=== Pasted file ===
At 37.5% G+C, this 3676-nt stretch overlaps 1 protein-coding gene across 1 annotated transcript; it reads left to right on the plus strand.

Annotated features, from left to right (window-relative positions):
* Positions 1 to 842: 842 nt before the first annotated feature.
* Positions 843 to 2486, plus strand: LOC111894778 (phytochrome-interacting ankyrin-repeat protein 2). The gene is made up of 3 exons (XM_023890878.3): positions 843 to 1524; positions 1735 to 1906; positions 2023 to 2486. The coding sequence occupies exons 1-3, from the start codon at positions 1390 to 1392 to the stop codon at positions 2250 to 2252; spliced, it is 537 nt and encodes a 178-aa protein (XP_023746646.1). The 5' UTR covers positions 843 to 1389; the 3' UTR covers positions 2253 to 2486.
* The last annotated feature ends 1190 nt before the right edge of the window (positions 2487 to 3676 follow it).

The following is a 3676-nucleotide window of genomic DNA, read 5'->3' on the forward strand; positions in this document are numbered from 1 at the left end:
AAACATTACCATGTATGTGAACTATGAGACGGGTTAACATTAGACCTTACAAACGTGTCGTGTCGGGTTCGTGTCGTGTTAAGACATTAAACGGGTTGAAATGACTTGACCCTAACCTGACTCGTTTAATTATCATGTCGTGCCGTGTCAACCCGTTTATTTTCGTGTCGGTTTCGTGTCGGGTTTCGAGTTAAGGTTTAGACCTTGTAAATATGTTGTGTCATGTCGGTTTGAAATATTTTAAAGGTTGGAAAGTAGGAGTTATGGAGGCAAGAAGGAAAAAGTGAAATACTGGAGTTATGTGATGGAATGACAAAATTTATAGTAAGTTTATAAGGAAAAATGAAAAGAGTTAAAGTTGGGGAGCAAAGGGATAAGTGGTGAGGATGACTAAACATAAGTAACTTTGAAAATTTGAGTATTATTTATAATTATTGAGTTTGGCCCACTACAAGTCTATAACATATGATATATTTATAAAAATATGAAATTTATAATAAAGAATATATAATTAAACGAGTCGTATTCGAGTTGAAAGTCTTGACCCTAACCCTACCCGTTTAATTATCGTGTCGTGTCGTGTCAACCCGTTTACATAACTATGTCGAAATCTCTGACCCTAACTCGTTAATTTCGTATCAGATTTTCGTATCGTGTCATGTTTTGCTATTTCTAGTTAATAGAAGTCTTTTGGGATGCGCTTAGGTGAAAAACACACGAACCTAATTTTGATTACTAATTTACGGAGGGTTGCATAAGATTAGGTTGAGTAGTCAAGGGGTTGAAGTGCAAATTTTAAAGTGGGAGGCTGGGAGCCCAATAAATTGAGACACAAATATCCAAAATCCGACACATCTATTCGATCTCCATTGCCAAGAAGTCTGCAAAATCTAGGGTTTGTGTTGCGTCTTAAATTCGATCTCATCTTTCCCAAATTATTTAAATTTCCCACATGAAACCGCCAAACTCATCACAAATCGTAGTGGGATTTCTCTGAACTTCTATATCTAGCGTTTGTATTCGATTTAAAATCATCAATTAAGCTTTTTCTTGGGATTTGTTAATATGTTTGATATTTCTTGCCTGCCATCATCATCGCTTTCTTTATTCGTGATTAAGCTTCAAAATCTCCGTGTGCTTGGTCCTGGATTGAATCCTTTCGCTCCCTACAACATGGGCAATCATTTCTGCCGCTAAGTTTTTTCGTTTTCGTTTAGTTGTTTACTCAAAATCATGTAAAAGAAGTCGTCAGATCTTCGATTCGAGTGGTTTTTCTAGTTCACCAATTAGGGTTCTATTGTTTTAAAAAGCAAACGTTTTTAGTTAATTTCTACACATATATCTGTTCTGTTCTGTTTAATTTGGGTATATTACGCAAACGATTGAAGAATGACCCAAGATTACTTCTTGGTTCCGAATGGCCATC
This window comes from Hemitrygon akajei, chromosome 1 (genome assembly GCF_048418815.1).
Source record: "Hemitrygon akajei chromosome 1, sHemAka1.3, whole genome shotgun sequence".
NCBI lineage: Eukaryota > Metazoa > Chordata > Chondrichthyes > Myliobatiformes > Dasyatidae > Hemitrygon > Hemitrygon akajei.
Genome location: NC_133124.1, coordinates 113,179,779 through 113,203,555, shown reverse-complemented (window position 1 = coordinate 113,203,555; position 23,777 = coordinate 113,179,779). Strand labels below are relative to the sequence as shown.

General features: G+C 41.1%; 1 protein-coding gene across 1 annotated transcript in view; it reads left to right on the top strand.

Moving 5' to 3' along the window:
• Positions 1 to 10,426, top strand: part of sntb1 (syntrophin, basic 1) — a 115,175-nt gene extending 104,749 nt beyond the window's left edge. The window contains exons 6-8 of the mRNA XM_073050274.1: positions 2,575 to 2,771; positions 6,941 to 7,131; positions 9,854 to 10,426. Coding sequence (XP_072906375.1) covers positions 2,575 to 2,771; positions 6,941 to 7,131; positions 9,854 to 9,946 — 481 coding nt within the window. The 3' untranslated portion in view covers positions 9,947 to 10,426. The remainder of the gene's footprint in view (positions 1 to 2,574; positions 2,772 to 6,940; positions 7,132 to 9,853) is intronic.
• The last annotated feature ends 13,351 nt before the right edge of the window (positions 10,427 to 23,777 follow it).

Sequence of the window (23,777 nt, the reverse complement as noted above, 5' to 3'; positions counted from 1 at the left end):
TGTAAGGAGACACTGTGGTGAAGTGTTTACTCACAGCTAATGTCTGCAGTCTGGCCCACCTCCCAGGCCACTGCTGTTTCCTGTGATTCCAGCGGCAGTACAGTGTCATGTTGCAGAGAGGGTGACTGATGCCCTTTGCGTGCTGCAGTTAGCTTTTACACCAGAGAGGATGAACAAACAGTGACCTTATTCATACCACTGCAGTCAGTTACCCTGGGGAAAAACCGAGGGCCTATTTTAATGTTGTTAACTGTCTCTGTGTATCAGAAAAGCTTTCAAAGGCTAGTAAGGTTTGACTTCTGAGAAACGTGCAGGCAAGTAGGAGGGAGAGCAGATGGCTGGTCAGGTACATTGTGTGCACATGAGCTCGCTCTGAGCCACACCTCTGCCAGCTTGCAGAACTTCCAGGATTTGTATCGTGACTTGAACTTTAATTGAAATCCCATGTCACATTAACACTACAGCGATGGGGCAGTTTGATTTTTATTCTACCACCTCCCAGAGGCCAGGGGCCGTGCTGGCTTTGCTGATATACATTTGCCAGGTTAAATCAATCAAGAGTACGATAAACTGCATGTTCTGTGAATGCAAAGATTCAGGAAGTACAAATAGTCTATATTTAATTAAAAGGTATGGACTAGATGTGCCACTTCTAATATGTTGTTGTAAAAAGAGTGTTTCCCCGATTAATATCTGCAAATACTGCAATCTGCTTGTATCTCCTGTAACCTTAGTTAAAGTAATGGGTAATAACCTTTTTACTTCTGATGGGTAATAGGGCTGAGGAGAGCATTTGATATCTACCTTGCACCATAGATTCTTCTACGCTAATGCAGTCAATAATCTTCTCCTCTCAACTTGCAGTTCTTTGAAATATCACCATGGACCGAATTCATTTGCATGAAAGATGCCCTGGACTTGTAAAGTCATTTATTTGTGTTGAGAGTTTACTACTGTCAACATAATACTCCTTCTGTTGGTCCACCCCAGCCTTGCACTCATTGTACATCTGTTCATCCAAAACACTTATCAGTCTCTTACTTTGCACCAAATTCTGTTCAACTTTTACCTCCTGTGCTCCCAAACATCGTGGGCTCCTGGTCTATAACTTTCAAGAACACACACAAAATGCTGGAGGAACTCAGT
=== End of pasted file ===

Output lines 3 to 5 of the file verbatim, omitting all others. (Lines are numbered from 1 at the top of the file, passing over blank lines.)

* Positions 1 to 842: 842 nt before the first annotated feature.
* Positions 843 to 2486, plus strand: LOC111894778 (phytochrome-interacting ankyrin-repeat protein 2). The gene is made up of 3 exons (XM_023890878.3): positions 843 to 1524; positions 1735 to 1906; positions 2023 to 2486. The coding sequence occupies exons 1-3, from the start codon at positions 1390 to 1392 to the stop codon at positions 2250 to 2252; spliced, it is 537 nt and encodes a 178-aa protein (XP_023746646.1). The 5' UTR covers positions 843 to 1389; the 3' UTR covers positions 2253 to 2486.
* The last annotated feature ends 1190 nt before the right edge of the window (positions 2487 to 3676 follow it).